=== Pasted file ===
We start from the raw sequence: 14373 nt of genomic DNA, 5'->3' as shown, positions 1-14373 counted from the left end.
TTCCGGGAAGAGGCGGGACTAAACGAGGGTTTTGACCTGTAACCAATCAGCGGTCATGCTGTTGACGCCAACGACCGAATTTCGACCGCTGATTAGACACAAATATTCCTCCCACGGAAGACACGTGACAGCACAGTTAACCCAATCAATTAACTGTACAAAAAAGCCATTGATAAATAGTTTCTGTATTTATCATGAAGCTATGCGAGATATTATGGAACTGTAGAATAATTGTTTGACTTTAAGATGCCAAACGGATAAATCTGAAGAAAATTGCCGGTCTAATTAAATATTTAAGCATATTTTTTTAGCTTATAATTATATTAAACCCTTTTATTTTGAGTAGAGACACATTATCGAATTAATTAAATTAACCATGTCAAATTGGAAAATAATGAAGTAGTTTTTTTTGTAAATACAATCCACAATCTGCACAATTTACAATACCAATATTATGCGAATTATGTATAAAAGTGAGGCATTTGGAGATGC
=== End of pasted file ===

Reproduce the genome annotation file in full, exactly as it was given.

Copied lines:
We start from the raw sequence: 14373 nt of genomic DNA, 5'->3' as shown, positions 1-14373 counted from the left end.
TTCCGGGAAGAGGCGGGACTAAACGAGGGTTTTGACCTGTAACCAATCAGCGGTCATGCTGTTGACGCCAACGACCGAATTTCGACCGCTGATTAGACACAAATATTCCTCCCACGGAAGACACGTGACAGCACAGTTAACCCAATCAATTAACTGTACAAAAAAGCCATTGATAAATAGTTTCTGTATTTATCATGAAGCTATGCGAGATATTATGGAACTGTAGAATAATTGTTTGACTTTAAGATGCCAAACGGATAAATCTGAAGAAAATTGCCGGTCTAATTAAATATTTAAGCATATTTTTTTAGCTTATAATTATATTAAACCCTTTTATTTTGAGTAGAGACACATTATCGAATTAATTAAATTAACCATGTCAAATTGGAAAATAATGAAGTAGTTTTTTTTGTAAATACAATCCACAATCTGCACAATTTACAATACCAATATTATGCGAATTATGTATAAAAGTGAGGCATTTGGAGATGC